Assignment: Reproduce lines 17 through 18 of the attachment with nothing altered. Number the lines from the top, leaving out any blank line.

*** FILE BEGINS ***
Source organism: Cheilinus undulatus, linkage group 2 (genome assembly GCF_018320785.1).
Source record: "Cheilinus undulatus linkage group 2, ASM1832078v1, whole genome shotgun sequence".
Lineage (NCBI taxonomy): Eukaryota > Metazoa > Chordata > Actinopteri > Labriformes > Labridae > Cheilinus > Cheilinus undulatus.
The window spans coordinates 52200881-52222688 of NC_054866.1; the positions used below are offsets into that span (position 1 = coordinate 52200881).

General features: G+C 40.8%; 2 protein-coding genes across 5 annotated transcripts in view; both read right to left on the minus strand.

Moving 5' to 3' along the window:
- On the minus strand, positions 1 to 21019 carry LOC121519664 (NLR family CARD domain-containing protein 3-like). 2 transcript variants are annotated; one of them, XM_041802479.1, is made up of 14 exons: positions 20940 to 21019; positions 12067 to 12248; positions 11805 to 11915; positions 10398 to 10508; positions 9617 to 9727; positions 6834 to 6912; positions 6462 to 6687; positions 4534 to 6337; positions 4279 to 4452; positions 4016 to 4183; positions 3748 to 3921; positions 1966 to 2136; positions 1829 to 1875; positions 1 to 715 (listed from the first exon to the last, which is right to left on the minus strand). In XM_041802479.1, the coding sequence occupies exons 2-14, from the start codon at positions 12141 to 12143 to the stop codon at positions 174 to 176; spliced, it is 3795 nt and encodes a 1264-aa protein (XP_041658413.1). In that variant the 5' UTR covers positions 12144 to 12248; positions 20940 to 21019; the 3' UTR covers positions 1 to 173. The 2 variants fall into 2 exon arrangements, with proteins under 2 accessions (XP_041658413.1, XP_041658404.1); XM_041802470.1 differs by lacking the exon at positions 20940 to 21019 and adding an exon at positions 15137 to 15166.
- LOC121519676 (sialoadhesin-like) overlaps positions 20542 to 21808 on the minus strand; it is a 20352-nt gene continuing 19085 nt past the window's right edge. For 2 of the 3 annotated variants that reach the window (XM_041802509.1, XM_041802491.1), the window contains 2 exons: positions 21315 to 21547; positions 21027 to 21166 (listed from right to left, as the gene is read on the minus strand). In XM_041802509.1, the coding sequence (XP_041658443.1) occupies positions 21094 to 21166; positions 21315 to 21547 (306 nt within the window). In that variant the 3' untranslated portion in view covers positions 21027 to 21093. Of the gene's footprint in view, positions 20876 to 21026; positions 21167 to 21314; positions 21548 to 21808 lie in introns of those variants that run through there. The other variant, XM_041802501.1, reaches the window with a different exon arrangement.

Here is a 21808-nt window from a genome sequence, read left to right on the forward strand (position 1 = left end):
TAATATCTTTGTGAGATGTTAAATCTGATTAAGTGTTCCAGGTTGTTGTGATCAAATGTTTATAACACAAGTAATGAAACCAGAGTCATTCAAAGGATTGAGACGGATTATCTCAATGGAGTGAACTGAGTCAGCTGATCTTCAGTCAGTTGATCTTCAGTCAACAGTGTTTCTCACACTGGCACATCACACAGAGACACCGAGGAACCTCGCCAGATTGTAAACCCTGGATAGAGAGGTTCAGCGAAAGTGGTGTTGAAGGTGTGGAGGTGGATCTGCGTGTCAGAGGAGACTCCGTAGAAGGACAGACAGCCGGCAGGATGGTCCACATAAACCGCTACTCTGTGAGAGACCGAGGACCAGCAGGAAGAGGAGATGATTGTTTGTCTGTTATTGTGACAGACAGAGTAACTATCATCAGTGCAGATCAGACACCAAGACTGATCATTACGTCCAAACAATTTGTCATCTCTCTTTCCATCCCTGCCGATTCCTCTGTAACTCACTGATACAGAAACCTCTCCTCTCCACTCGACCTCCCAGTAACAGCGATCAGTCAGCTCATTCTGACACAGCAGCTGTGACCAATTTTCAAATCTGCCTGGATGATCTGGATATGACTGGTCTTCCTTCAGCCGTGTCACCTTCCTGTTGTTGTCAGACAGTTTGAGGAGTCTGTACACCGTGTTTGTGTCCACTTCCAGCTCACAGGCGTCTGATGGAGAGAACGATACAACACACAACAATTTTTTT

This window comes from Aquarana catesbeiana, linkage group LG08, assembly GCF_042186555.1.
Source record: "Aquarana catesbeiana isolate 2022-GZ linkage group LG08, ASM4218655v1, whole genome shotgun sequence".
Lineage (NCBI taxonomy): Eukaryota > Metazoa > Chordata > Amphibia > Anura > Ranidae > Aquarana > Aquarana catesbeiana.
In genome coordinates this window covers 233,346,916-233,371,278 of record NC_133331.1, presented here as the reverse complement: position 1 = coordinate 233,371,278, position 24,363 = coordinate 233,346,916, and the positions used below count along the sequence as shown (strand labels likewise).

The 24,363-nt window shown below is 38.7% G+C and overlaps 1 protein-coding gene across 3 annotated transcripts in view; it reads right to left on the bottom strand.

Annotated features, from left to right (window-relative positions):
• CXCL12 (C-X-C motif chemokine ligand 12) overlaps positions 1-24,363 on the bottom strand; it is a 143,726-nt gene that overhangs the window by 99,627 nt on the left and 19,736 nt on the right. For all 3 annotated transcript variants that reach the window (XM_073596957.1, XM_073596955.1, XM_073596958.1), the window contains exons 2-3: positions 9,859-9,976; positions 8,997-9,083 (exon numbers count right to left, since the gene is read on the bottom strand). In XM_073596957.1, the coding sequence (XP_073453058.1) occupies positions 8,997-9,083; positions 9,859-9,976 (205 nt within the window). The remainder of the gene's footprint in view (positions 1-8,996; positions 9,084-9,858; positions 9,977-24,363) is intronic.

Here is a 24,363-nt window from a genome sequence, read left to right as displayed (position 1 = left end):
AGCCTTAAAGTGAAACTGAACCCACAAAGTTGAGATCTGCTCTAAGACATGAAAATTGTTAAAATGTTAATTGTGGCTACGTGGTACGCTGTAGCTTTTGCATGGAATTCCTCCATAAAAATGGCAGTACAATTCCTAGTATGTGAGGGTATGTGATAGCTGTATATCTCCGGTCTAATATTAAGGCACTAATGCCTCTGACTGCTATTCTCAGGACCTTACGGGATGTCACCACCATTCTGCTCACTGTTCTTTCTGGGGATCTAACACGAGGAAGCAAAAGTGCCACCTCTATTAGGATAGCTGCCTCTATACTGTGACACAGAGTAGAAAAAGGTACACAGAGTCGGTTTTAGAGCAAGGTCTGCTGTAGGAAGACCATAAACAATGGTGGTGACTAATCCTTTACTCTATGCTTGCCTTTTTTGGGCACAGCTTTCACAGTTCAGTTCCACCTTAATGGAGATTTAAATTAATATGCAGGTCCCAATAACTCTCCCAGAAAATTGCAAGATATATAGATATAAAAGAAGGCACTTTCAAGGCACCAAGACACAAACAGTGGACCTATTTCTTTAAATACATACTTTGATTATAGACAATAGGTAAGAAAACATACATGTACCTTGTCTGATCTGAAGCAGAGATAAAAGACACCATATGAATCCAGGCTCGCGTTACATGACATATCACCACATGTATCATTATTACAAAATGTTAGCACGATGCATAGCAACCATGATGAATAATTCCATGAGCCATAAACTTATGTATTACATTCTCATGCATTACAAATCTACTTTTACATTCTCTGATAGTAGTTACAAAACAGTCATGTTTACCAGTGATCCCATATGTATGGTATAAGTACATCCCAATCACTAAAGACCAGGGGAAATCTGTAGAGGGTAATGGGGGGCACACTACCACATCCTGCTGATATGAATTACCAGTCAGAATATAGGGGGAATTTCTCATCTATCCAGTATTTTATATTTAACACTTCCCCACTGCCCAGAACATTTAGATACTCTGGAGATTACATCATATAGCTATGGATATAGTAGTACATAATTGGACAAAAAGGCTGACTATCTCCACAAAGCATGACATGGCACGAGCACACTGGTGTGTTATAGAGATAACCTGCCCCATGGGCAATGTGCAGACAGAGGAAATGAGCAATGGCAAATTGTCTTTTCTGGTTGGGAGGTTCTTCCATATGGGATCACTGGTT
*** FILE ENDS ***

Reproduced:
• CXCL12 (C-X-C motif chemokine ligand 12) overlaps positions 1-24,363 on the bottom strand; it is a 143,726-nt gene that overhangs the window by 99,627 nt on the left and 19,736 nt on the right. For all 3 annotated transcript variants that reach the window (XM_073596957.1, XM_073596955.1, XM_073596958.1), the window contains exons 2-3: positions 9,859-9,976; positions 8,997-9,083 (exon numbers count right to left, since the gene is read on the bottom strand). In XM_073596957.1, the coding sequence (XP_073453058.1) occupies positions 8,997-9,083; positions 9,859-9,976 (205 nt within the window). The remainder of the gene's footprint in view (positions 1-8,996; positions 9,084-9,858; positions 9,977-24,363) is intronic.

Here is a 24,363-nt window from a genome sequence, read left to right as displayed (position 1 = left end):